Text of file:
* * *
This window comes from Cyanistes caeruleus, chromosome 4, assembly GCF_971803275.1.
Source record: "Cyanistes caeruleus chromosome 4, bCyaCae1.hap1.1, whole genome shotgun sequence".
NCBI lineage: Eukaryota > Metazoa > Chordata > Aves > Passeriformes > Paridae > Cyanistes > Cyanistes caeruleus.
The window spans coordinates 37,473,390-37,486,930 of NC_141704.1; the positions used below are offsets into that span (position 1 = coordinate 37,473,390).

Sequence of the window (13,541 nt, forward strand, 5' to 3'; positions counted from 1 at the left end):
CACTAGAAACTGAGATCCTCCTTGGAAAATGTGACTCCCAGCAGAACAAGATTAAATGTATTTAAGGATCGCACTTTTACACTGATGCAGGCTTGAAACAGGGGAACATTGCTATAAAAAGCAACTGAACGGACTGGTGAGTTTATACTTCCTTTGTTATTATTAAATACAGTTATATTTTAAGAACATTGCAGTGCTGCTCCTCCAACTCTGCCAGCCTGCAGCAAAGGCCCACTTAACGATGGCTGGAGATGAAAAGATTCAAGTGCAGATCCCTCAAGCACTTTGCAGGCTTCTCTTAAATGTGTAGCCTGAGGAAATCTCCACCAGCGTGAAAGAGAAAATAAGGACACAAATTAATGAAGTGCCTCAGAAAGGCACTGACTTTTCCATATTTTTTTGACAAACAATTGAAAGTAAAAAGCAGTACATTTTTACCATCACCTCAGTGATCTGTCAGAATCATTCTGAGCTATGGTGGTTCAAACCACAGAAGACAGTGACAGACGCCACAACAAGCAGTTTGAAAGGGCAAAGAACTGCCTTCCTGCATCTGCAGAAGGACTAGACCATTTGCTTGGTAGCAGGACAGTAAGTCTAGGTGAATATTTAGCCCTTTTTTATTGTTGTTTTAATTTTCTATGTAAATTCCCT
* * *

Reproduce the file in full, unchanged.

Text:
This window comes from Cyanistes caeruleus, chromosome 4, assembly GCF_971803275.1.
Source record: "Cyanistes caeruleus chromosome 4, bCyaCae1.hap1.1, whole genome shotgun sequence".
NCBI lineage: Eukaryota > Metazoa > Chordata > Aves > Passeriformes > Paridae > Cyanistes > Cyanistes caeruleus.
The window spans coordinates 37,473,390-37,486,930 of NC_141704.1; the positions used below are offsets into that span (position 1 = coordinate 37,473,390).

Sequence of the window (13,541 nt, forward strand, 5' to 3'; positions counted from 1 at the left end):
CACTAGAAACTGAGATCCTCCTTGGAAAATGTGACTCCCAGCAGAACAAGATTAAATGTATTTAAGGATCGCACTTTTACACTGATGCAGGCTTGAAACAGGGGAACATTGCTATAAAAAGCAACTGAACGGACTGGTGAGTTTATACTTCCTTTGTTATTATTAAATACAGTTATATTTTAAGAACATTGCAGTGCTGCTCCTCCAACTCTGCCAGCCTGCAGCAAAGGCCCACTTAACGATGGCTGGAGATGAAAAGATTCAAGTGCAGATCCCTCAAGCACTTTGCAGGCTTCTCTTAAATGTGTAGCCTGAGGAAATCTCCACCAGCGTGAAAGAGAAAATAAGGACACAAATTAATGAAGTGCCTCAGAAAGGCACTGACTTTTCCATATTTTTTTGACAAACAATTGAAAGTAAAAAGCAGTACATTTTTACCATCACCTCAGTGATCTGTCAGAATCATTCTGAGCTATGGTGGTTCAAACCACAGAAGACAGTGACAGACGCCACAACAAGCAGTTTGAAAGGGCAAAGAACTGCCTTCCTGCATCTGCAGAAGGACTAGACCATTTGCTTGGTAGCAGGACAGTAAGTCTAGGTGAATATTTAGCCCTTTTTTATTGTTGTTTTAATTTTCTATGTAAATTCCCT